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Marvel's Avengers endgame will look nothing like its beta

(Image credit: Square Enix)

Marvel's Avengers has an endgame and it's not the one you're thinking of. There won't be any Infinity Gauntlet shenanigans or Black Widow hurling herself off a cliff – and instead of Iron Man sacrificing himself for the greater good, we may get Captain America returning from the dead. 

The endgame for Marvel's Avengers is technically nonexistent, as it's a live-service game with a content and patch pipeline stretching years into the future, promising the addition of superheroes beyond Hawkeye and the PS4-exclusive Spider-Man. But according to Crystal Dynamics, if you play the Marvel's Avengers beta, you'll only get a tasting menu of the smorgasbord that awaits you in the full-fat game.

I sat down with creative director Shaun Escayg and head of combat Vince Napoli to chat about the beta and the future of Crystal Dynamic's take on the most famous band of heroes, and discovered there's a lot more than meets the eye – wait, wrong universe.

System of a beta

(Image credit: Square Enix)

It's not easy to encapsulate a game like Marvel's Avengers into a consumable beta that spans a short period of time. For one thing, there's the gear and upgrade systems, which appear to be as convoluted and multifaceted as Destiny 2's, with skill trees that look like that old, gnarled oak tree in your backyard and items that have detailed breakdowns designed to let you min/max yourself into the Negative Zone. Since the beta is heavily focused on multiplayer PvE experiences, those systems are front and center from the jump, which can be jarring for people like me who prefer to put their heads down and barrel through it.

And those systems aren't necessarily ones you need to interact with in the complete game – not through much of the campaign, at least. "In the main game, the gear stuff is a real slow burn in the sense that we don't demand or really even expect you to fully engage with it throughout the campaign," Napoli explains. "We kind of want it to be there as a luxury, but if you don't really want to engage with it, or you're like, 'This is not this is not my style of game, I want to just go to the story and explore the narrative,' then the game is designed to not require that."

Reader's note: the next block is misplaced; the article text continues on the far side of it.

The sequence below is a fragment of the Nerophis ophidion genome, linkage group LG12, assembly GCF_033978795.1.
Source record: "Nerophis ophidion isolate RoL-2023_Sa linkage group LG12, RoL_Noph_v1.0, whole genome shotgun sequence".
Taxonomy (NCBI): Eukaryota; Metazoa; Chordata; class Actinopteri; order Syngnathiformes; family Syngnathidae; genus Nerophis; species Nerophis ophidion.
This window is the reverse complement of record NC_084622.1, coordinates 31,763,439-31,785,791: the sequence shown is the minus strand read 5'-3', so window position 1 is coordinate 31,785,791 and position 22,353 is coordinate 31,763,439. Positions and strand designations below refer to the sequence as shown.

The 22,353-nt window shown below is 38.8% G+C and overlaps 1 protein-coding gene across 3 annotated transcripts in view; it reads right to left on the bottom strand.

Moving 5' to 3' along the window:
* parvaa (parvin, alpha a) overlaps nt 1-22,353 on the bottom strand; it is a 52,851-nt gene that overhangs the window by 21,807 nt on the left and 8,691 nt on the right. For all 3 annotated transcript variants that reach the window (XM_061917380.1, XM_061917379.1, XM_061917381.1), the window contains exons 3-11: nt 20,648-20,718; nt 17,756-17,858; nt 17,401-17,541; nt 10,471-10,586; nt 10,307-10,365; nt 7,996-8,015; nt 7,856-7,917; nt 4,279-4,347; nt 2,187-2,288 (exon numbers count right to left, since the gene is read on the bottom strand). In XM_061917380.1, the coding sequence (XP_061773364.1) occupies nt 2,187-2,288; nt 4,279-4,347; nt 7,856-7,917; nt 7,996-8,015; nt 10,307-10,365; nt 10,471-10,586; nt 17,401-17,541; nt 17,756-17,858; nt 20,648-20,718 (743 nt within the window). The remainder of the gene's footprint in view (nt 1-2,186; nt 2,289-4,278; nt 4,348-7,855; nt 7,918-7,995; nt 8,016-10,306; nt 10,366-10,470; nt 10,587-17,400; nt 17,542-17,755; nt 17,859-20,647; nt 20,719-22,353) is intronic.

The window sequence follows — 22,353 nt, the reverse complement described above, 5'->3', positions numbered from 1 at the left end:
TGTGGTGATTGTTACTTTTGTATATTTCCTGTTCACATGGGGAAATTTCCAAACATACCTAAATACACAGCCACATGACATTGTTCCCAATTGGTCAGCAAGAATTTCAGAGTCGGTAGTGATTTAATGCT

However, Crystal Dynamics does expect (or want) you to eventually start working with those systems. The further you dig into Marvel's Avengers, the more challenging it will become, pushing you to start exploring and investing in the minutiae of the game's underlying loot and upgrade systems. 

"Mid-game is where we expect players to engage with it about 60%, or we expect them to be configuring some of the skills but not really min-maxing items or caring about attributes yet - so that's how we'll tune," Napoli assures me, and it's worth noting that elements of progression have been artificially accelerated for the beta to help players through all of the content in a short span of time. "Then of course, at the endgame, we expect you to be engaging with all of it so we're going to design the enemies accordingly. It's a much slower approach in the real game."

According to Escayg, the dual gameplay styles available in Marvel's Avengers is an intentional merger. "There are the players that just want to learn about Kamala, and feel powerful, get the experience of the playable movie version," he explains, adding, "Then there's the player that is a completionist who wants to go through everything, collect at the collectibles, gear up, develop skill trees, perform and compete." 

Plant a seed, grow a skill tree

(Image credit: Square Enix)

Speaking of skill trees, the ones in Marvel's Avengers are designed to give players the option to create disparate versions of the same heroes. That's why they're so spanning and convoluted, because your version of Thor may end up entirely different than my version of Thor – who in my mind is absolutely wearing booty shorts.